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Industry expects costs and complications from new overtime rules

<p>New regulations could make life difficult for restaurant owners and operators</p>

New overtime rules published Wednesday aren’t coming at a good time for Brij Agrawal.

Agrawal owns VKC Group, which operates more than 150 restaurants, including more than 100 Subway units. The past couple of years haven’t been especially strong for the sandwich chain.

Now he worries that new regulations could force him to close some of his money-losing locations.

“Ten to 20 percent of our shops are losing money already,” Agrawal said. “One way we’re surviving is that we have more than 100 shops. Some are losing money and some are making money. We’re able to compensate as long as there is light at the end of the tunnel.


“That’s what I’m worried about: My shops on the bottom line are losing a little bit of money. What do they do? We’ll have to make a decision there.”

The new overtime rules promise a host of new complications for restaurant owners and operators as they prepare for them to take effect in December.

The rules greatly expand the salary threshold for workers to be considered exempt — from $23,660 to $47,476 — a giant, one-time move that could affect 4.2 million workers across the country, many of them employed at restaurants.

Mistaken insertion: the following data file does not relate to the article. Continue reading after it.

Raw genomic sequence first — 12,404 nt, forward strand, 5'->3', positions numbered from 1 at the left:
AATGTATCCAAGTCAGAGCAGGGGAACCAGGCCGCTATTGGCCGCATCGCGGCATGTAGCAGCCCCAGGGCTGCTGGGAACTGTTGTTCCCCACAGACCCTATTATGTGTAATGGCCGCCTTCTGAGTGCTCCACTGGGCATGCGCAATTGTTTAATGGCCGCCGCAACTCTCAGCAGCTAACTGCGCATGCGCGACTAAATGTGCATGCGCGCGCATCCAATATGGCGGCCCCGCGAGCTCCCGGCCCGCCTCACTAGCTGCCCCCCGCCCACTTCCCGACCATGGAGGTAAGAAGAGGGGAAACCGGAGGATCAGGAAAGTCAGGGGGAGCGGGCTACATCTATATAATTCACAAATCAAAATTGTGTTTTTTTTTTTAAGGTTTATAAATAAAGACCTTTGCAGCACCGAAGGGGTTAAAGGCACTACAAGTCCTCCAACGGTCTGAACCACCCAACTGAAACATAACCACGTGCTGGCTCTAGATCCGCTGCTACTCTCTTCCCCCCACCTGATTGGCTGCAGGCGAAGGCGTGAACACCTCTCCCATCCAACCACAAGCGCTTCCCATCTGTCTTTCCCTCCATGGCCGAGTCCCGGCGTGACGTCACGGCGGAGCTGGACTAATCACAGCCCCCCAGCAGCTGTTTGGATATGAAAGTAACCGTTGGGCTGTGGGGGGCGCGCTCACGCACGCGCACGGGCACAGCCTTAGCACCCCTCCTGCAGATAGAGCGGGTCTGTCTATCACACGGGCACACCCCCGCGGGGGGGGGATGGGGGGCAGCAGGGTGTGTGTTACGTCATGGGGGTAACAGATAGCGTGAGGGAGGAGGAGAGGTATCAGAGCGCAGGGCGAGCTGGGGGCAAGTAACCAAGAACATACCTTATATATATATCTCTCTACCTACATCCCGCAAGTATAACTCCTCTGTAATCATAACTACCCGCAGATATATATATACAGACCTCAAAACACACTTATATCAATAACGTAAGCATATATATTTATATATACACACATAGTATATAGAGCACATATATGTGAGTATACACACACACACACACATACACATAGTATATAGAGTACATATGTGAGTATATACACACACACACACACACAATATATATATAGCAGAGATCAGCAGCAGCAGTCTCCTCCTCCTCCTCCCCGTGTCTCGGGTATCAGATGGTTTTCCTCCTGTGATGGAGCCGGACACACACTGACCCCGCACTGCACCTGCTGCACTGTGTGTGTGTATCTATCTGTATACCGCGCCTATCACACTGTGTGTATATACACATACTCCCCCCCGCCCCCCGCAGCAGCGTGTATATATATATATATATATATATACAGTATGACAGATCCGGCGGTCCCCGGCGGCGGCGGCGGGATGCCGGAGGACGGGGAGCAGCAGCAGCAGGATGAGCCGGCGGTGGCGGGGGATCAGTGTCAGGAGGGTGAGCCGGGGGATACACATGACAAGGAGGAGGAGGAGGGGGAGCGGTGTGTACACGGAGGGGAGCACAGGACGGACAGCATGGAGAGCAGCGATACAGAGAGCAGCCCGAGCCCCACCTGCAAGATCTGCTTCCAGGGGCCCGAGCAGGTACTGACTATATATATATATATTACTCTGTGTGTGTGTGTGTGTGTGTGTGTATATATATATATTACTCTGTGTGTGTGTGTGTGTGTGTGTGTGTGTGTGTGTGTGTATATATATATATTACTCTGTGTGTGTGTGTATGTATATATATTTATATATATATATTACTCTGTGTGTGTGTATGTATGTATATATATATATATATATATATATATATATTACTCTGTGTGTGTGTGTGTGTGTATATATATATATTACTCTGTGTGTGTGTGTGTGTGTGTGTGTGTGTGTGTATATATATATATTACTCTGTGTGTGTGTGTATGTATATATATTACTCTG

It’s an increase that Agrawal called a “shock,” and that many critics say is too much, too soon.

“The problem that still stands out is that it’s such a large jump at a single point in time,” said Steve Pockrass, chair of the wage and hour practice group at the Atlanta law firm of Ogletree Deakins. “If you’re going to increase it to this high a level, phase it in over time.”

The requirements also include automatic increases in the eligibility standard every three years. 

The expanded salary requirement comes at a time when the restaurant industry faces a host of other labor challenges, including minimum wage increases in numerous states, mandated health insurance coverage and intensified competition for workers. All of these factors are driving up labor costs.

“It’s not exactly a great time to increase costs to restaurateurs that have faced record increases in the minimum wage during our working lifetimes,” said Carolyn Richmond, co-chair of the labor and employment department and the hospitality practice group at Fox Rothschild LLP.

The Department of Labor did give employers one break: The rules won’t take effect until Dec. 1. That will give employers more time to plan and determine which employees get raises and which are converted to an hourly schedule.

“Most of us thought the Department of Labor would have wanted it effective prior to the presidential election in November,” Pockrass said. “Most employers will look at the Dec. 1 date as a little bit of a silver lining.”

Additionally, the rules do not include a new “duties test” that could have required exempt workers to perform management-like tasks to qualify as exempt — a change that could have affected assistant managers that bus tables or sous chefs who work in the kitchen.